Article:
and hermit crabs become lethargic, lose limbs, and may
die. Echinoderms such as starfishes and sea urchins re-act dramatically, too. But if the organism is slowly acclimated while still in the transportation bag, it can safely
balance osmotic exchange processes.
THE DRIP METHOD
The drip method of introducing aquarium water into the
transportation bag drop by drop with flexible airline tube
is the simplest and best way to equalize water parameters.
Drip rate is regulated by a clamp fitted to the tubing.
Essentially the procedure is as follows: once you have
arrived home with the new acquisition, discard most
of the transportation water. Invertebrates must remain
completely covered by water and fishes able to swim upright in the transportation bag. Keep the animal in its
original bag. Place the bag in an empty bucket and using silicone air tubing, drip water from the aquarium
into it at a rate of about 60-80 drops per minute. Darkness reduces the stress to fishes and shrimps, so cover
the bucket with a towel (there is no need to cover sessile
Drip aquarium water into the bag so that the original
water volume is roughly tripled. The entire equalization
process should take around 2 to 3 hours. After a quick
check to see that the water temperature in the bag and
the aquarium are about the same, transfer the organism
into the tank, with system lights off. If the temperature
difference is more than 3. 5-7°F ( 2-4°C), float or sus-
pend the bag in the aquarium for a while.
Invertebrates must be removed from the bag under water
in the aquarium, as many sponges, starfishes, and sea
urchins, for example, can be seriously damaged by direct
contact with the air. To transfer a sessile invertebrate,
hold the bag beneath the surface of the aquarium water
with one hand and carefully remove the creature with
the other and move it to the desired spot. This sounds
more difficult than it actually is—just be careful not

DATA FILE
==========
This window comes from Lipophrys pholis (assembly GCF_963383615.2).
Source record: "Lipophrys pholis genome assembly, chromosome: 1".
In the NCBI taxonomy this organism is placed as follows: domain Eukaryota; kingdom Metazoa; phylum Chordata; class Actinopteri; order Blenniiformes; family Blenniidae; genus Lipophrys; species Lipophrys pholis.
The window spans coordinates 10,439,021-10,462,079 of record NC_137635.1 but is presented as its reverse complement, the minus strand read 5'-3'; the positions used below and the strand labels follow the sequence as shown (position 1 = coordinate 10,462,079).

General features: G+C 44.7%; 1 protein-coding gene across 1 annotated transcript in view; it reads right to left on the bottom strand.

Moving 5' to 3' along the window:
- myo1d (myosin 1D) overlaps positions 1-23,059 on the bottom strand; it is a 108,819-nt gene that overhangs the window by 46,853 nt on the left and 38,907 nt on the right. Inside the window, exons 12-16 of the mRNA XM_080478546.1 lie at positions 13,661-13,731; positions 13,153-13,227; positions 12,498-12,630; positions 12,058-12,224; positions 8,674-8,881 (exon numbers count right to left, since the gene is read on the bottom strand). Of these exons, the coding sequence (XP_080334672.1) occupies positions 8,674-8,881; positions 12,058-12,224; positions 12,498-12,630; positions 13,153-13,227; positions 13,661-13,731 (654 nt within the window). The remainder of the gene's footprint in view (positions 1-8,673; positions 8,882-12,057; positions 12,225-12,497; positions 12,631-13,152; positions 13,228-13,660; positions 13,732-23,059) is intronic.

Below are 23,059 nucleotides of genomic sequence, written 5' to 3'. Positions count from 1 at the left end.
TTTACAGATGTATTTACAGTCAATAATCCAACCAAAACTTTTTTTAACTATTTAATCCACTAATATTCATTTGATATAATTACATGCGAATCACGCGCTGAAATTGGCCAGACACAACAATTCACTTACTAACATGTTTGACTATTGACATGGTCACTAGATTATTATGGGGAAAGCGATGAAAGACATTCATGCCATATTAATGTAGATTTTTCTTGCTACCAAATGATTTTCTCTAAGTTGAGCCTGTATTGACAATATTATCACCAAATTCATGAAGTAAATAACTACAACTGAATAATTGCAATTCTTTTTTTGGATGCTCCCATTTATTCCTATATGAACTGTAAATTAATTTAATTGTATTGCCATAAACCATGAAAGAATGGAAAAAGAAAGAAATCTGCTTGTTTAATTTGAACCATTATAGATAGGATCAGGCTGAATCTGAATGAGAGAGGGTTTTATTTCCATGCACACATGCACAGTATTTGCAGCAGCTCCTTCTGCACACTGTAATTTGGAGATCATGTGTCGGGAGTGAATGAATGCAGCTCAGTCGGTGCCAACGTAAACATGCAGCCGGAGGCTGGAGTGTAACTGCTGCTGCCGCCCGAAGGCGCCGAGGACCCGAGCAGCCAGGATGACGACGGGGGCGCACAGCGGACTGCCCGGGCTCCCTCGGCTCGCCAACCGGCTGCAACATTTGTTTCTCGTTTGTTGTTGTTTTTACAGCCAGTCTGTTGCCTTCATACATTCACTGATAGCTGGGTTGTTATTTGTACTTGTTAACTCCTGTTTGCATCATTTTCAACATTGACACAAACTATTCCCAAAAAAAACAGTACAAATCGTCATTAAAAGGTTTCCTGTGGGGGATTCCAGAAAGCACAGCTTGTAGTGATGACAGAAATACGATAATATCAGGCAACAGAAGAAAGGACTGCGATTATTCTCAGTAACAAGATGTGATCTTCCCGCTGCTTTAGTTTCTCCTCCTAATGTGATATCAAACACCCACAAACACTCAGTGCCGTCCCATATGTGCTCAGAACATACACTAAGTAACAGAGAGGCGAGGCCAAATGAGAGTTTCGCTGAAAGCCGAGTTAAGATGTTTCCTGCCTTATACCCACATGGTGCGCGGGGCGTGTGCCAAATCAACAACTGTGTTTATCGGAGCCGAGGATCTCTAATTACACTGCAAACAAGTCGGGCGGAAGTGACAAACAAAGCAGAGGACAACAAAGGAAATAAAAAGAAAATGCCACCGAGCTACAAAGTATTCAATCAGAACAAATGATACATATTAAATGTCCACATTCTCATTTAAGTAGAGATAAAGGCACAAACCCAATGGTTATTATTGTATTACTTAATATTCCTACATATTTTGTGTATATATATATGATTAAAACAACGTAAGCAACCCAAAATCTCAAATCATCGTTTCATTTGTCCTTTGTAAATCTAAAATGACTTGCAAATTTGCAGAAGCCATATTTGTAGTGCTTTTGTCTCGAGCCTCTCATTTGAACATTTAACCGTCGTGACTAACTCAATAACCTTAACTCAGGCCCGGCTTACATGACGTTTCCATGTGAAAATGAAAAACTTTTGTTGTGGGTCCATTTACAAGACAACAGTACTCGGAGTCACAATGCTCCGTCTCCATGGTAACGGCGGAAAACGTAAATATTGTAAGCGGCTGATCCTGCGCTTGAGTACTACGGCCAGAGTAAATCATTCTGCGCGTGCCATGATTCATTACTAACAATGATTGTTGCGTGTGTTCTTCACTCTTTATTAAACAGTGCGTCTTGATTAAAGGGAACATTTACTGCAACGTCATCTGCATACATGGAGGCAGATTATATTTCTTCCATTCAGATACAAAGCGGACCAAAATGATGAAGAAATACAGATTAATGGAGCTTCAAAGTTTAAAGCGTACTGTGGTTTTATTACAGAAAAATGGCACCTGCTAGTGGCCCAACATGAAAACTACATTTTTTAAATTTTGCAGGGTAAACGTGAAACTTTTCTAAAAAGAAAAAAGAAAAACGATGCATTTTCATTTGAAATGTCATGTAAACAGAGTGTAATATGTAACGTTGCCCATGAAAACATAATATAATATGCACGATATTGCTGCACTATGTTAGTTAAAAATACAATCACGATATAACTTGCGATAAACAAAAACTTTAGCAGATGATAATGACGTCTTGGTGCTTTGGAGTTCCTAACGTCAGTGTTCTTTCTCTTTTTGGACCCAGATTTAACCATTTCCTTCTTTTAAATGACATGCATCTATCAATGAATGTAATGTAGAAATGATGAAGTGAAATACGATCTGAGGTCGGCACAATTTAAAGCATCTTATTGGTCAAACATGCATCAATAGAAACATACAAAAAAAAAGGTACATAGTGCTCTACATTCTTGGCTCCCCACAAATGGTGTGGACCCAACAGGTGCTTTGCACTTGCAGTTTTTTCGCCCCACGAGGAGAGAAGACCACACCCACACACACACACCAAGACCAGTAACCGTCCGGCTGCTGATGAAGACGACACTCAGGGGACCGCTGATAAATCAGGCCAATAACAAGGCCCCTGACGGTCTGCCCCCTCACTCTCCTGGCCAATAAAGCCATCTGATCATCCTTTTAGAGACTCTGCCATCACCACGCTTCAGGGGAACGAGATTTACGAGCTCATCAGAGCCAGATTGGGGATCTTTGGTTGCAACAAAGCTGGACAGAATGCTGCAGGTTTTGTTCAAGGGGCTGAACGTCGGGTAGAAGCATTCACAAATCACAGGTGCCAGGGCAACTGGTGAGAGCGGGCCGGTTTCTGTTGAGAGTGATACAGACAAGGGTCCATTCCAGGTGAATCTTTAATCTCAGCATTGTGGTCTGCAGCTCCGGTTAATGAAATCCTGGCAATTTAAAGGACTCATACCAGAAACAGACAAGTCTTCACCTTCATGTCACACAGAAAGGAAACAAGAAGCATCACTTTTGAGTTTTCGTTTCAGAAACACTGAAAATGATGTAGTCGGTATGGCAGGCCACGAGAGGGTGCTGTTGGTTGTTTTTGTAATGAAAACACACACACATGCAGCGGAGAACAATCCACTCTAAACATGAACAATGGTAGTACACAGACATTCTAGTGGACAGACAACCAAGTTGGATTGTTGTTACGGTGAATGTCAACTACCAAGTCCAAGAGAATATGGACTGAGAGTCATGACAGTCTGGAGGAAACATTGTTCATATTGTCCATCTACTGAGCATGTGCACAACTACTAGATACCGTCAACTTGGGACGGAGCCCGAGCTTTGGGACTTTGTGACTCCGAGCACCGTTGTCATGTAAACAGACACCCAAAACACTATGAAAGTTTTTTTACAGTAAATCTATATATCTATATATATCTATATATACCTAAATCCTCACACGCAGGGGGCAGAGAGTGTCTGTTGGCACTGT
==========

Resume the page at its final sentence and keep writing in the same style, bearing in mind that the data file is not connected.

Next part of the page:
to squash corals or let them tumble off the rocky substrate. Non-sessile invertebrates can be tipped out of the
bag under water near the substrate. When introducing
shrimps, turn off the current pumps so that the newcomers aren’t swept around the aquarium, and can retire
in peace into the décor. Shrimps drifting around in the
water will awaken the interest of many fishes, and may
promptly vanish into the stomach of a tank resident .
The transfer of fishes can be faster but is
slightly more involved, since transportation water should not be tipped into the
aquarium, particularly in the case of reef
aquaria. Residues of medications in the
transportation water can cause disastrous consequences. I carefully remove
the fish from the bag with a net, and
then transfer it to the aquarium after acclimation to the new water parameters.
QUARANTINE OR NOT?
Quarantine makes sense only if an op-timally-run and fully-equipped second
aquarium is available. In principle, quarantining new arrivals prevents the introduction of diseases or parasites into the
aquarium. A disease that appears in new
fishes as a result of transportation stress
can be treated in a separate quarantine
tank and parasites on corals detected
and eliminated. The quarantine period
must last for at least three weeks. Water
parameters and equipment in the quarantine tank must equal those in the main
The drip method in use. note that the tube
is fixed in place at its upper end to avoid